Why Friendships are So Important While Dating in Your 40s

A group of woman laughing together who know that when you're dating in your 40s you need your friends.

Scientists have documented the value of the bonds we have with our friends. Our friends support, buoy, and connect with us in so many ways. In today’s society, we now have tons of acquaintances on social media we like, love, post and chat with. However no one will ever replace our actual friends. They ground us, show up for us when we need them with no questions asked, and are there to laugh and cry with us in good times and in bad.

For most of us who are over 40, these friends have been in our lives for decades. But what happens to our friendships when we’re actively dating, trying to find love, or have found a significant other? I hear so many stories from people about how they never see their best friends who seemingly overnight became surgically attached to their significant others’ hips. While it’s tempting to ignore the outside world and devote all our free time to dating or our new love interest, this trend of neglecting our friends while we’re in a relationship has damaging repercussions. This is even more dangerous if you have children from a previous relationship who are feeling pushed aside by your new romance too.

Why is it so important to maintain the balance between our dear friends and our love life? There are a lot of reasons. Here are a few things to keep in mind when trying to balance all the different relationships in your life.

Friends can break up too.
Human beings need to feel desired and paid attention to. When you allow your friends to fall by the wayside, they’ll become frustrated and their attitude towards you will show it. People will start to give up on the prospects of hanging out with you because every time they try to initiate plans, you’ll be off on another date or doing something else with your significant other. Nobody likes to feel second rate and people will eventually stop attempting to maintain friendships with you.

When you neglect a healthy balance in your friendships and relationships, it’s a recipe for loneliness.  Pre-relationship, you would have never ditched brunch with your pals. You can date as well as keep your friends; it’s all about sharing your time.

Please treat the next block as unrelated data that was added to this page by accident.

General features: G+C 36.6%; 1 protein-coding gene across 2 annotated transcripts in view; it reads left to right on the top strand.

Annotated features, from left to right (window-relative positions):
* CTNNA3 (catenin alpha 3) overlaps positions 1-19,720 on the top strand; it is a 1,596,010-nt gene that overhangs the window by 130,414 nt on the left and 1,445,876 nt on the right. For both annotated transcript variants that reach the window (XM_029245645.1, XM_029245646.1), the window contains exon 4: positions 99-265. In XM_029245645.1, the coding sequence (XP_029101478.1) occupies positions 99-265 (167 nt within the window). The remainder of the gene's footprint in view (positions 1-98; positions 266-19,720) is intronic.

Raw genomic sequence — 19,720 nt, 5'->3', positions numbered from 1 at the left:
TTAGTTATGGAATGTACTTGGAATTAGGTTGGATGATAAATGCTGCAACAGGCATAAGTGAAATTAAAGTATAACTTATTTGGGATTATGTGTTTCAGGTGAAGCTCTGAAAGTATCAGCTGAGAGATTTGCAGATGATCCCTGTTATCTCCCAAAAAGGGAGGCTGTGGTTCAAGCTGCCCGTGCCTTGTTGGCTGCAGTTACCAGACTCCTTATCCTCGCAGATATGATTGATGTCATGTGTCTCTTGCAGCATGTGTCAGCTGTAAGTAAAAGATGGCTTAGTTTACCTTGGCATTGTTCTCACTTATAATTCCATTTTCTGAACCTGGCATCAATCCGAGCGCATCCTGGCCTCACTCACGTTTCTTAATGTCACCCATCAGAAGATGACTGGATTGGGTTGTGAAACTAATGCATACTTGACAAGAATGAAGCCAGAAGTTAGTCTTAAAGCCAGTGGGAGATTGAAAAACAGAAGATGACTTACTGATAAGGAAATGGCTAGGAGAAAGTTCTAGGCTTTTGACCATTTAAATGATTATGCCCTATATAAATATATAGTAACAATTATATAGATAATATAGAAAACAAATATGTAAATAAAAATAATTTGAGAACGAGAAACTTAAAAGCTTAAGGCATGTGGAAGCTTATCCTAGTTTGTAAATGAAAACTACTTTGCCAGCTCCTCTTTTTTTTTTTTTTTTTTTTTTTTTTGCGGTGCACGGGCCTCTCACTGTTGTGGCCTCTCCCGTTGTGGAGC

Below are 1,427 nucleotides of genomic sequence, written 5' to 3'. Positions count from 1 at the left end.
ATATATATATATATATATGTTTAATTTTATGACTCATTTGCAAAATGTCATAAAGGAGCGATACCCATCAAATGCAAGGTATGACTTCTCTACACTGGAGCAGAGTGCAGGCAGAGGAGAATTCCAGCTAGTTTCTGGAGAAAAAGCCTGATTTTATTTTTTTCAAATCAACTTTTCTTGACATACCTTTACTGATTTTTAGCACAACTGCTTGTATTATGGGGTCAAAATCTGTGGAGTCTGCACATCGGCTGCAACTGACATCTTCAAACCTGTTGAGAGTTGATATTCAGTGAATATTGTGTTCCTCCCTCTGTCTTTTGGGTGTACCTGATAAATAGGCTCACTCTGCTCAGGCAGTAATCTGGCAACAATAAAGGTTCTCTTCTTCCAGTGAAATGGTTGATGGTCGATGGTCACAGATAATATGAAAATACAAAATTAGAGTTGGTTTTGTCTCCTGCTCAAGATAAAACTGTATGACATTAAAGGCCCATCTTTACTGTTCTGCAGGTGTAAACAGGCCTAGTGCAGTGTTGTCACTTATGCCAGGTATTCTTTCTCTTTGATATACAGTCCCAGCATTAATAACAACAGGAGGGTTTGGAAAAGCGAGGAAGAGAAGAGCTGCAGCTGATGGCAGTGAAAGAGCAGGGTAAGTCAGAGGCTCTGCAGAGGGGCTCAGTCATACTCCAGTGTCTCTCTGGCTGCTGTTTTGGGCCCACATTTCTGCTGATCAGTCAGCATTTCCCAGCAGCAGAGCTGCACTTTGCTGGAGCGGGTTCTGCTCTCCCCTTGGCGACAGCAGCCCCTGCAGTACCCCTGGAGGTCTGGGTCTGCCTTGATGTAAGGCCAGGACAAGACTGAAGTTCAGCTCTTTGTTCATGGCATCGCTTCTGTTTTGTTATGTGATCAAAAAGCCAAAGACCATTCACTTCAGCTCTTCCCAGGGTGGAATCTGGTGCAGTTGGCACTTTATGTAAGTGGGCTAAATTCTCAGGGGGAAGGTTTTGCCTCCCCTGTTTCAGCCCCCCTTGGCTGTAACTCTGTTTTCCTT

Many relationships don’t last forever.
You and your love interest may be great now, but what if you break up? However selfish this reason may seem, it is nothing short of the truth. If you and your significant other break up, who will you have to console you?  Who will you have to go out with to forget your break-up woes?  It is our true friends that show up with food and a nice bottle of wine when out partner leaves us. They clean up, do our laundry, organize our time, and help pick our heart up off the floor so we can eventually get back on the horse and start dating again. This level of loyalty and commitment should never be taken lightly.

New relationships can become routine.
Spending all your time with your romantic partner can be detrimental to your overall relationship. Too much of anything is never a good thing. It’s easy to get bored or annoyed with him or her or to start taking each other for granted. If you each spend time with your friends independently of each other, it will not only ensure that your friendships stay solid, but also that the time you spend with your partner will be more meaningful and special.

Your independence is always important.
If you’re prioritizing your boyfriend or girlfriend over your friends and family, other elements of your life will fall through the cracks as well. Are you maintaining your independence and pursuing things that interest you? Are you still open to change in your professional and social life? If your answer to either of those questions is no, change what you’re doing and spend more time with people other than your partner.  It’s extremely important to engage in activities you love to do by yourself. Balancing the demands of your work, family, friends, new relationship is important, but so is taking care of yourself.

“Remember that the most valuable old antiques are good old friends”—H. Jackson Brown, Jr.

Our friends will always be there for us as long as we’re there for them. We’re like magicians in our daily lives, accomplishing whatever we set our minds to. With a bit more thought and care, our friends will be with us through thick and thin. Whether you’re in your 20s or over 40 and single, having close friends to lean on is one of the most important bonds of your lifetime.

Tonia DeCosimo

Author on Dating and Relationships

Tonia, a successful entrepreneur, received her B.S. degree in Elementary Education and English from Manhattan College. Her career path, however, took her into the fields of marketing, publishing, and sales consulting in which she has worked successfully for the past 25 years. During that time, she has built and managed several companies including her own.

When she’s not busy building her career or dishing out dating advice, Tonia is the proud step-mom of two teenagers, resides on Long Island with her husband.

To read more of Tonia’s work and learn about her book Single and Not Settling, visit toniadecosimo.com or follower her on Twitter at @ToniaDeCosimo.

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